Fontenot actually played for McCarthy back in New Orleans when McCarthy was the offensive coordinator. Fontenot also played for the Bears and the Bengals as a part of his 16 year playing career. He played college football at Texas A&M before becoming Chicago’s third round draft choice in the 1989 draft.
Quarterbacks coach Tom Clements had plenty to boast about last season. He has been heavily involved in the development of Aaron Rodgers since the former Cal star arrived in Green Bay.
Last season, Rodgers became the only other quarterback in league history besides Kurt Warner to throw for more than 4,000 yards in his first season as a starter. Rodgers also ranked fourth in the league in both yards and touchdowns thrown; this is only a year after Brett Favre’s MVP-quality performance from 2008.
Aside from a stint as offensive coordinator in Buffalo for two years before coming to Green Bay in 2006, Clements has been a quarterbacks coach throughout his coaching career. He has coached in Kansas City, Pittsburgh, and New Orleans, as well as Notre Dame under Lou Holtz.
Clements also had a very prolific playing career for Notre Dame where he led his team to a National Championship in 1973. Later on in the CFL, Clements won two Grey Cup Championships, one with Ottawa and another with Winnipeg.
Like most of the offensive coaching staff, Ben McAdoo arrived on the scene in Green Bay in 2006. He followed McCarthy to Green Bay after having worked with him previously in New Orleans and San Francisco. McAdoo has helped the tight end group adapt to multiple roles in the offense.
McCarthy likes his tight ends to be versatile blockers, lining up at the traditional tight end spot as well as in the backfield.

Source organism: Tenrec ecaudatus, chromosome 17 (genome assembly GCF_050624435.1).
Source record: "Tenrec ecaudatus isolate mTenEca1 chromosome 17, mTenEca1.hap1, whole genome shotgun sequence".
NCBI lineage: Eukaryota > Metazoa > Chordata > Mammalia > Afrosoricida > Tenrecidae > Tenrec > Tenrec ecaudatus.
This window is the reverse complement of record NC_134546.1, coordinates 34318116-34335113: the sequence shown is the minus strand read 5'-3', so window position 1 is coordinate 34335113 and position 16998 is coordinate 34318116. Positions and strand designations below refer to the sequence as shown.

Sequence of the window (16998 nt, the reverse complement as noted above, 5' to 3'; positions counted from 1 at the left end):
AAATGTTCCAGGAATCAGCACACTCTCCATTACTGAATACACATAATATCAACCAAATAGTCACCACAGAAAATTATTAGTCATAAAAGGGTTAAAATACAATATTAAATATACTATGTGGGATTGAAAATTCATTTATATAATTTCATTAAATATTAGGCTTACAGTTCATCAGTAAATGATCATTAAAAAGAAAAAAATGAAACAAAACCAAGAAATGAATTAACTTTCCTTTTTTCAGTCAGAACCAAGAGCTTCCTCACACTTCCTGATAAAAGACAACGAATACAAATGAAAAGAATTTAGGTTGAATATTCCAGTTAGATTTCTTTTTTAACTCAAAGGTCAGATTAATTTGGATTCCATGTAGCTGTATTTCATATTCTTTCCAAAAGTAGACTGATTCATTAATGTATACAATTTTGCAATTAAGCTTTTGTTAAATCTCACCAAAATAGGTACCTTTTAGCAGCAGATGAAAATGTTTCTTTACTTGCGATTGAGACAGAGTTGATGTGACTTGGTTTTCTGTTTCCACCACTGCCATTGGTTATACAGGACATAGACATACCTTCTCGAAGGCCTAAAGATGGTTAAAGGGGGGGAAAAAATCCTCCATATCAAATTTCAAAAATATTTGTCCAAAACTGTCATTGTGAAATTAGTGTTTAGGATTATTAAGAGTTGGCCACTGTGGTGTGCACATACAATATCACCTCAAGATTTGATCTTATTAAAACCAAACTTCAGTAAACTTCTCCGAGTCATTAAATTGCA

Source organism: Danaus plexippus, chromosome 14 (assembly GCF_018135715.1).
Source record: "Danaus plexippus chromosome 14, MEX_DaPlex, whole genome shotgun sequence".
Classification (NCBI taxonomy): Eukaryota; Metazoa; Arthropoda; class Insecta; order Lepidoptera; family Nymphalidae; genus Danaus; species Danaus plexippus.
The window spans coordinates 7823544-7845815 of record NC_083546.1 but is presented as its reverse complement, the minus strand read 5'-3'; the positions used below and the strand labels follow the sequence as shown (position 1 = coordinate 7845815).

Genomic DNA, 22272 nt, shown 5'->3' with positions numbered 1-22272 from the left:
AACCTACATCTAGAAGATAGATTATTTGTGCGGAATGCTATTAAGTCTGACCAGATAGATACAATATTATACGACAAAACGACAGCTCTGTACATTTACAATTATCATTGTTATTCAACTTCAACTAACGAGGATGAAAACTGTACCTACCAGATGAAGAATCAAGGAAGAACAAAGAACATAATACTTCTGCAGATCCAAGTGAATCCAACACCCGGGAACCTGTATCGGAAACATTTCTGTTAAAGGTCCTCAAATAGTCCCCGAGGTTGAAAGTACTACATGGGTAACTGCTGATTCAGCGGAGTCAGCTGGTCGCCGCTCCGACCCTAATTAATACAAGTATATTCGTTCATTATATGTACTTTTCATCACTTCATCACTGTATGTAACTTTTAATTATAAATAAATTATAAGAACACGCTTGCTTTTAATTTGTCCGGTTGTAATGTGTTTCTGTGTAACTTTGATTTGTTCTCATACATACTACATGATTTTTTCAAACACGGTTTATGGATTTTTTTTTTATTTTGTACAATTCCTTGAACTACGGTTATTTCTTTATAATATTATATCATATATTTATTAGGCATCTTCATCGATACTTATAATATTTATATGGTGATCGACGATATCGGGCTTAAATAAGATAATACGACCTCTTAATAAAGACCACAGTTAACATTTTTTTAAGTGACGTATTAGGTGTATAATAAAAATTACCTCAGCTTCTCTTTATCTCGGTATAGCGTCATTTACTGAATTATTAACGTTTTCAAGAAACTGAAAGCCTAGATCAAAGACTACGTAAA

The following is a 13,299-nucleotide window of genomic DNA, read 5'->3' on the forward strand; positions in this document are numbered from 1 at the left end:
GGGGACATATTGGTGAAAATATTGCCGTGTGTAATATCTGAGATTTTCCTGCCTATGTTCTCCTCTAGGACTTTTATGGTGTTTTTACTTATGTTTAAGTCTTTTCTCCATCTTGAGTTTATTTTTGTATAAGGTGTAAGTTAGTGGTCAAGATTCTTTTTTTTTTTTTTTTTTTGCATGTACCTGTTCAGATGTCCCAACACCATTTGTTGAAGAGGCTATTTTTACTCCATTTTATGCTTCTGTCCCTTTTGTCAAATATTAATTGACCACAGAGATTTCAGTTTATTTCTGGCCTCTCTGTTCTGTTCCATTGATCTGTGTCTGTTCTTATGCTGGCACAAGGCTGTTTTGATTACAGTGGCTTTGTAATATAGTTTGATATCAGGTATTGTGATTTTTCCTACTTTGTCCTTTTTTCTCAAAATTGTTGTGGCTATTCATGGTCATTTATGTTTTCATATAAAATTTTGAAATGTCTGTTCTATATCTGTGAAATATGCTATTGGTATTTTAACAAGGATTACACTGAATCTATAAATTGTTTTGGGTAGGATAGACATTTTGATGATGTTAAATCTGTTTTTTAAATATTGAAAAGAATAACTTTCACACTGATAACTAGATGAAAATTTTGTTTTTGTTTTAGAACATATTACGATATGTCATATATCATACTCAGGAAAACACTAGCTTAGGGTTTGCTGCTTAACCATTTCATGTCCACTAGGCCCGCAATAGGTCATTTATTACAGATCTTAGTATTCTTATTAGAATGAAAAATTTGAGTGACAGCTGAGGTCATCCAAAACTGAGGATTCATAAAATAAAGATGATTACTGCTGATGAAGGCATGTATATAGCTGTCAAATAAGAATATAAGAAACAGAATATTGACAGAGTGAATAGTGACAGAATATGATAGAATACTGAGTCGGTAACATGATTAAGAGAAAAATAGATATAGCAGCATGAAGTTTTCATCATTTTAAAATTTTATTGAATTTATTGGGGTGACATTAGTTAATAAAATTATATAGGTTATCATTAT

Donald Lee has grown accustomed to lining up next to Rodgers, picking up blitzers or slipping beyond the line of scrimmage to give Rodgers the option for a dump-off pass. McAdoo was able to turn Lee from a relative obscurity into a productive contributor for the team, amassing 11 touchdowns over the past two seasons.
As wide receivers coach for the Packers since 2006, Jimmy Robinson has contributed to the early development of young receivers Greg Jennings, James Jones, and Jordy Nelson. This trio of receivers had productive rookie seasons, collecting no less than 33 receptions each.
Robinson has also helped guide veteran Donald Driver to 1,000 yard receiving seasons every year that he has been coaching for the Packers.
Robinson boasts one of the more experienced resumes among the Packers’ offensive coaches. He previously spent two years coaching for the Saints, when Joe Horn had his most productive year receiving, falling a yard shy of 1,400 yards while scoring 11 times. He also coached for six seasons with the Giants during which Amani Toomer earned five straight 1,000-yard seasons.
As a wide receiver at Georgia Tech from 1971-1974, he collected over 100 receptions and 1,600 yards through his career. He was drafted in the 15th round and went on to make 85 catches for over 1,400 yards.
John Rushing is the lone coach on the offensive side of the ball who is entering his first year with the Packers organization. He will be the team’s offensive quality control coach, though his background is as a defensive backs coach.
This is his first year coaching in the NFL, as he previously coached at Utah State, Montana State, and Boise State. He played college ball at Washington State as a defensive back, starting 46 games (a school record).
As for the defense, the unit this year will be led by defensive coordinator Dom Capers. He will implement the highly anticipated 3-4 scheme and to do so, he has hand-picked most of his defensive coaching staff.
Capers comes to Green Bay with a decorated coaching background, having head coached two expansion teams: the Panthers and the Texans. He coordinated the Dolphins’ defense in 2006 when Jason Taylor won defensive player of the year honors.
Historically speaking, Capers is best known for his coaching job in the early '90s as the Steelers’ defensive coordinator when he ran the 3-4 defense with great success. During that span from 1992-1994, no other team in the NFL allowed fewer touchdowns than the Pittsburgh defense.
The Packers got a steal with Mike Trgovac coming in to coach the defensive line. Trgovac has had six productive seasons with the Panthers as defensive coordinator. Carolina offered Trgovac an extension to continue coaching there, but he declined, preferring a lesser coaching role somewhere else so that he could spend more time with his family.